The Two Little Words That Will Make Or Break Your Sharing Economy Business

If you’re thinking about starting your own sharing economy business, check out these tips for making your customers and employees happy.

The Two Little Words That Will Make Or Break Your Sharing Economy Business
[Image: Flickr user Valerie Everett]

The sharing economy has not only revolutionized the consumer experience, it’s revolutionized the way people work.


The qualities that make this innovative new generation of businesses a hit with consumers are the same that energize and motivate employees, a win-win for any business owner.

The secret is in two little words: trust and autonomy.

By investing trust in your employees and giving them the freedom to build their own reputations, set their own hours, and put their personal mark on projects, you’re also investing in customer service, company culture, and employee satisfaction.

How the sharing economy works

The sharing economy is simple in principle. In the midst of the Great Recession cash-strapped people all over the country found innovative new ways to make a little money with what they already had, from spare rooms to spare cars to spare time.

Now, crowdfunding sites like Kickstarter and startups like Airbnb, Lyft, and Uber, help people monetize their resources. In the process, these companies are making a real difference–from raising $10 million to produce a smartwatch to disrupting the hospitality and transportation industries.

The reason the sharing economy is great for consumers is that they get a higher level of service and convenience, often for less money.


But the deeper reason consumers love the sharing economy is that it’s more authentic. There are real relationships at work, relationships built on trust.

The beauty of trust and autonomy

One company that has quietly built momentum for the last two years is Chattanooga-based startup Bellhops.

They use a web platform to mobilize college students all over the country, pairing them up with people who need moving services. They operate in 121 college cities across the country, employ over 8,000 student Bellhops from 62 Universities, and have the ability to execute hundreds of moves per day in each of their current operating cities.

But their most impressive statistic is the 97% customer satisfaction rate on thousands of individual jobs.

What sets their model apart from traditional moving services is the level of autonomy their employees have. The same is true for Airbnb hosts and Uber drivers.

In the sharing economy, you don’t take a job you don’t want. You decide when you want to rent your home or pick up someone in need of a ride. Bellhops decide what jobs they want to take, a rare benefit for most college students accustomed to service industry jobs with set hours, low pay, and little responsibility.


Bellhops’ trust in its employees to meet demand and provide great service pays off. They have found that autonomy encourages their student employees to work harder and go the extra mile for customers.

“Sometimes it’s just the small touches,” says Bellhops co-founder Cameron Doody explains. “Staying five minutes after and taking excess trash and packing materials to the dumpster makes a huge impact.”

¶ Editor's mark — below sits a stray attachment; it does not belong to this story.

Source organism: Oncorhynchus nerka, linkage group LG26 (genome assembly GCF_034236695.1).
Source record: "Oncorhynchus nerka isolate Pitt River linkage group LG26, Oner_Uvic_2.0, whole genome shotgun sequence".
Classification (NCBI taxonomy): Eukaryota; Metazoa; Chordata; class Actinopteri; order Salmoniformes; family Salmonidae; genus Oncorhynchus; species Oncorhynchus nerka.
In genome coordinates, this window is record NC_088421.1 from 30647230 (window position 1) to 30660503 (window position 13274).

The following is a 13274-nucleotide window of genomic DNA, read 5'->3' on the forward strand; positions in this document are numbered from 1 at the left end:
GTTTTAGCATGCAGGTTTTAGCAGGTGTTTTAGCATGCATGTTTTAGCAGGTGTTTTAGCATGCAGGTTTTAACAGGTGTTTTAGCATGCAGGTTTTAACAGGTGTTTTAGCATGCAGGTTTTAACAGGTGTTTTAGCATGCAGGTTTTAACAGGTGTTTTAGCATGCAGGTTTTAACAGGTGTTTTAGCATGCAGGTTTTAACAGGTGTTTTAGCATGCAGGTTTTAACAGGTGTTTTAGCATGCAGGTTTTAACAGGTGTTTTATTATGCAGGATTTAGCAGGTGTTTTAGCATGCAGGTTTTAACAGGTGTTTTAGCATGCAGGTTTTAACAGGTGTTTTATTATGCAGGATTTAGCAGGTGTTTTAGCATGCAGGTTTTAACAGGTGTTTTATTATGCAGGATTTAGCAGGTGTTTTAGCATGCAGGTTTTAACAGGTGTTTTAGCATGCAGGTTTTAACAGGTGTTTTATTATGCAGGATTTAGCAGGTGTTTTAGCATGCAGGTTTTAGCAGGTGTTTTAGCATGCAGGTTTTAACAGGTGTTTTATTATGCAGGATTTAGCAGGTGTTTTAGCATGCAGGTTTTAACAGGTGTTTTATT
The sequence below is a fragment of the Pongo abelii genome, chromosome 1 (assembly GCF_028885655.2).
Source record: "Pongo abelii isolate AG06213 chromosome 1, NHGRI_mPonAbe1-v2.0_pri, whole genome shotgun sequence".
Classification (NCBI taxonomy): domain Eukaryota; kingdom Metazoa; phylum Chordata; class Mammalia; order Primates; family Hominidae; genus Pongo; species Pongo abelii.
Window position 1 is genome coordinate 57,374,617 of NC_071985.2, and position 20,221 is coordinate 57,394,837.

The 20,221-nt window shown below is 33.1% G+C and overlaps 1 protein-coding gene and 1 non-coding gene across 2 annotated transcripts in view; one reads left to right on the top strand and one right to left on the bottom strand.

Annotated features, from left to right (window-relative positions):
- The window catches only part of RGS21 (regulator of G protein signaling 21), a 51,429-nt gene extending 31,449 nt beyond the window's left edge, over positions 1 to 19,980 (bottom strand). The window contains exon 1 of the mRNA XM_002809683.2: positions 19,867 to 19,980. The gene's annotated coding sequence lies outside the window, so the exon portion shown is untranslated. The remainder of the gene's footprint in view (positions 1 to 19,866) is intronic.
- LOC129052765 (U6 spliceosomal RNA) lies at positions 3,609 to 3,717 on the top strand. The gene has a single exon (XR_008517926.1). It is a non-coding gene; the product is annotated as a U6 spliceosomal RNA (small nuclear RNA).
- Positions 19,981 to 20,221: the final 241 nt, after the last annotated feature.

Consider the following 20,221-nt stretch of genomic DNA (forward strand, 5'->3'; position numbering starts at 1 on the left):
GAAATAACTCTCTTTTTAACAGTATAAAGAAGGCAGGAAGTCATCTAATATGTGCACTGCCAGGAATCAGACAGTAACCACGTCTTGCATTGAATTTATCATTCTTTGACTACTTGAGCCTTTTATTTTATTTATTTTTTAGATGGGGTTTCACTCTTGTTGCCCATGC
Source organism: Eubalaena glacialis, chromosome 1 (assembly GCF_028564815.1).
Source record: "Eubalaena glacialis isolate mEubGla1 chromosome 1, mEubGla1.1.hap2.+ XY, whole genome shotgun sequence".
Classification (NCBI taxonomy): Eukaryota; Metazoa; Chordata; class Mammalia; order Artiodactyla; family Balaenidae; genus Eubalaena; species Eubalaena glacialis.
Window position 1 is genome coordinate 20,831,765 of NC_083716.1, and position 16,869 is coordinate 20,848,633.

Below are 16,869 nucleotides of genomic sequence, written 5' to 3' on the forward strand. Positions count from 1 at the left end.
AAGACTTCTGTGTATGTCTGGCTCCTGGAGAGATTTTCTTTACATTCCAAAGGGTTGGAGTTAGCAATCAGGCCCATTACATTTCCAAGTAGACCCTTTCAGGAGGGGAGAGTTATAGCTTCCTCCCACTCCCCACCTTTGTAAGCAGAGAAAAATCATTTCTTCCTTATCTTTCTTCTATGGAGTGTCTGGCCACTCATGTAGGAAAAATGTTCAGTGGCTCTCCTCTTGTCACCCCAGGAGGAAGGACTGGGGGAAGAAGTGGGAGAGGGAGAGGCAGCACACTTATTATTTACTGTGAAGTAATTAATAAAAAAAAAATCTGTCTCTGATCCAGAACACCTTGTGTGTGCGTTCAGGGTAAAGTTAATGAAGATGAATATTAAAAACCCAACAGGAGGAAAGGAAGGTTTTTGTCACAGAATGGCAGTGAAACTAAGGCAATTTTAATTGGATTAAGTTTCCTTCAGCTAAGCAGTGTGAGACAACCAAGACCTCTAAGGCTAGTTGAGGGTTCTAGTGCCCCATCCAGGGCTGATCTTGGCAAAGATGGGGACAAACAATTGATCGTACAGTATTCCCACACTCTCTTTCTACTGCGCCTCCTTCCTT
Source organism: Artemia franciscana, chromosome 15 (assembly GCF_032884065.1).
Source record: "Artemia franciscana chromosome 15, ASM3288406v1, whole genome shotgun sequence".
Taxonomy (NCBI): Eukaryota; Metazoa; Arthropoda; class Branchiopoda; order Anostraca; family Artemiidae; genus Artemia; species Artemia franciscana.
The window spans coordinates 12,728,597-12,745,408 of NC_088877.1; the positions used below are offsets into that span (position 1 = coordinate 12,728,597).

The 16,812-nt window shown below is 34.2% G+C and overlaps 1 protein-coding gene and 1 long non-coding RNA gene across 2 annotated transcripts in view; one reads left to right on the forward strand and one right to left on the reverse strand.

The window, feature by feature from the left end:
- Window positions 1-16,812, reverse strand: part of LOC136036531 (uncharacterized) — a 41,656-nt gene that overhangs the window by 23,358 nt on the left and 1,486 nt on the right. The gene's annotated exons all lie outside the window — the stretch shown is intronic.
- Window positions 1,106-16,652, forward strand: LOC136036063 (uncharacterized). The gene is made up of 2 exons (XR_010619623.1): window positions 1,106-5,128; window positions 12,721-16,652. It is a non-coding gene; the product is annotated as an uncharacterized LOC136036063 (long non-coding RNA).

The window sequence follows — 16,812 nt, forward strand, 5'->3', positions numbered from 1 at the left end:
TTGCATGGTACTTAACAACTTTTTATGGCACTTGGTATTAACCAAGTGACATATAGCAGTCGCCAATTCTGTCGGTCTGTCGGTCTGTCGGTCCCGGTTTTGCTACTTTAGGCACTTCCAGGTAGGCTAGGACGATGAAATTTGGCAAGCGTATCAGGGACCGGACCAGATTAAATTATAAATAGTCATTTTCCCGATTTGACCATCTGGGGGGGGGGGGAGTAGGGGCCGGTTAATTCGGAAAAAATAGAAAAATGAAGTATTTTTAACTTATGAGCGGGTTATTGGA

Happy employees = happy customers

Anyone who’s stayed at an Airbnb with a good host knows what a big difference the little things make, like a cheese plate and chilled wine when you check in, or a hand-made guide to the area with a list of locals’ favorite restaurants, bars, and attractions off the beaten, touristy path.

Engaged employees, whether they’re moving couches or playing hostess, see their work as meaningful and a natural extension of their authentic selves, and consumers can feel the difference. Happy employees mean happy customers.

Tech often gets a bad rap for making us distracted, disconnected, lonely, and inauthentic, always snapping selfies and humble-bragging to make our lives seem cooler than they really are.

But in the sharing economy, tech is what allows companies like Lyft to mobilize this huge, willing workforce eager to please. Doody admitted, “Sometimes it can be hard to give that level of personalized service and consideration online.” That is, unless your business model blends online and offline to create an amazing real-world experience for customers you find and connect with online.


Give your employees the tools they need to succeed, and trust that they’ll get it done. You’ll be surprised how much motivation goes up when your employees rely on self-motivation to get paid and advance in their careers. You’ll also be surprised by just how thrilled customers are with the treatment they get from genuinely enthusiastic, hard-working employees eager to hustle and impress.

Whether you are at a Fortune 500 company, a small local business, or a fledgling startup, you can apply some of the sharing economy’s principles to your business and reap the benefits for both your customers and employees.

Shelley Prevost is a mentor and early stage investor at Lamp Post Group–where she hacks into the psychological and emotional side of starting and running a business. She is also a co-founding partner of the JumpFund, an angel fund investing in female-led startups with high growth potential. Follow her on Twitter @shelleyprevost.